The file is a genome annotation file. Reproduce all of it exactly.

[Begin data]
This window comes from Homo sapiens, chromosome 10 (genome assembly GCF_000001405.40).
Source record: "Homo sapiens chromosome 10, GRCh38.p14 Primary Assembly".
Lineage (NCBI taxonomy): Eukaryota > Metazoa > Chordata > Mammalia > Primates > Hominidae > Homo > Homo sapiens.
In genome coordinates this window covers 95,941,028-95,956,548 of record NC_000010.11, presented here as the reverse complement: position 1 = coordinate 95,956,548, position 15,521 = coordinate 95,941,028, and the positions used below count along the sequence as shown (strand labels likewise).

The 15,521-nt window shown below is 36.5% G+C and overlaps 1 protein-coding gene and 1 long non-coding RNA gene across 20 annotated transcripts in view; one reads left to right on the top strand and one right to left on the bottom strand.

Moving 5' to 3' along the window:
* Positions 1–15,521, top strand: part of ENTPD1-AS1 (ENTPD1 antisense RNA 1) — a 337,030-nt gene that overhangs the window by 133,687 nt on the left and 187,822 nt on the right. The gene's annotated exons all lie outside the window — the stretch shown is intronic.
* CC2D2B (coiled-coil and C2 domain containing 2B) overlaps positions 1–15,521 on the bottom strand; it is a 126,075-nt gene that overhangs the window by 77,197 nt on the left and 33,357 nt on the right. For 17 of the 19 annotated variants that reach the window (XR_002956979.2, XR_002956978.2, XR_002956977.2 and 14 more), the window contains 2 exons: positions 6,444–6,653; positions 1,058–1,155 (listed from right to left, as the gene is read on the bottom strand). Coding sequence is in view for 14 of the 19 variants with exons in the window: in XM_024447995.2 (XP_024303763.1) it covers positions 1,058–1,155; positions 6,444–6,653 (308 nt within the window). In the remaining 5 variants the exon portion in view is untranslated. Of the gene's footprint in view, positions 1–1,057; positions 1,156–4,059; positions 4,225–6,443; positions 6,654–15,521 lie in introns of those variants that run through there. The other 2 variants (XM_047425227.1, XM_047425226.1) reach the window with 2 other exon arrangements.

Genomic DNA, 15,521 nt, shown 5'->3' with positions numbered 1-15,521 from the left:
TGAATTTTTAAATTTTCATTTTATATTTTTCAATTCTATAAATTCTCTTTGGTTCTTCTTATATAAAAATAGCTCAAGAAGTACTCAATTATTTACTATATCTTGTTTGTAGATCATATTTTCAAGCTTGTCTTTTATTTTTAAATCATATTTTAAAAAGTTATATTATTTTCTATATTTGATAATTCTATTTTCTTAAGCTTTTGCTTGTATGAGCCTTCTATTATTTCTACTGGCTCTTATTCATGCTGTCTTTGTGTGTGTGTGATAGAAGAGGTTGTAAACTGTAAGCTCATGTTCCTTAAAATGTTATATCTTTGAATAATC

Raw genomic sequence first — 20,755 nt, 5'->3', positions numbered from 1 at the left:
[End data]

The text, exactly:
This window comes from Homo sapiens, chromosome 10 (genome assembly GCF_000001405.40).
Source record: "Homo sapiens chromosome 10, GRCh38.p14 Primary Assembly".
Lineage (NCBI taxonomy): Eukaryota > Metazoa > Chordata > Mammalia > Primates > Hominidae > Homo > Homo sapiens.
In genome coordinates this window covers 95,941,028-95,956,548 of record NC_000010.11, presented here as the reverse complement: position 1 = coordinate 95,956,548, position 15,521 = coordinate 95,941,028, and the positions used below count along the sequence as shown (strand labels likewise).

The 15,521-nt window shown below is 36.5% G+C and overlaps 1 protein-coding gene and 1 long non-coding RNA gene across 20 annotated transcripts in view; one reads left to right on the top strand and one right to left on the bottom strand.

Moving 5' to 3' along the window:
* Positions 1–15,521, top strand: part of ENTPD1-AS1 (ENTPD1 antisense RNA 1) — a 337,030-nt gene that overhangs the window by 133,687 nt on the left and 187,822 nt on the right. The gene's annotated exons all lie outside the window — the stretch shown is intronic.
* CC2D2B (coiled-coil and C2 domain containing 2B) overlaps positions 1–15,521 on the bottom strand; it is a 126,075-nt gene that overhangs the window by 77,197 nt on the left and 33,357 nt on the right. For 17 of the 19 annotated variants that reach the window (XR_002956979.2, XR_002956978.2, XR_002956977.2 and 14 more), the window contains 2 exons: positions 6,444–6,653; positions 1,058–1,155 (listed from right to left, as the gene is read on the bottom strand). Coding sequence is in view for 14 of the 19 variants with exons in the window: in XM_024447995.2 (XP_024303763.1) it covers positions 1,058–1,155; positions 6,444–6,653 (308 nt within the window). In the remaining 5 variants the exon portion in view is untranslated. Of the gene's footprint in view, positions 1–1,057; positions 1,156–4,059; positions 4,225–6,443; positions 6,654–15,521 lie in introns of those variants that run through there. The other 2 variants (XM_047425227.1, XM_047425226.1) reach the window with 2 other exon arrangements.

Genomic DNA, 15,521 nt, shown 5'->3' with positions numbered 1-15,521 from the left:
TGAATTTTTAAATTTTCATTTTATATTTTTCAATTCTATAAATTCTCTTTGGTTCTTCTTATATAAAAATAGCTCAAGAAGTACTCAATTATTTACTATATCTTGTTTGTAGATCATATTTTCAAGCTTGTCTTTTATTTTTAAATCATATTTTAAAAAGTTATATTATTTTCTATATTTGATAATTCTATTTTCTTAAGCTTTTGCTTGTATGAGCCTTCTATTATTTCTACTGGCTCTTATTCATGCTGTCTTTGTGTGTGTGTGATAGAAGAGGTTGTAAACTGTAAGCTCATGTTCCTTAAAATGTTATATCTTTGAATAATC

Raw genomic sequence first — 20,755 nt, 5'->3', positions numbered from 1 at the left: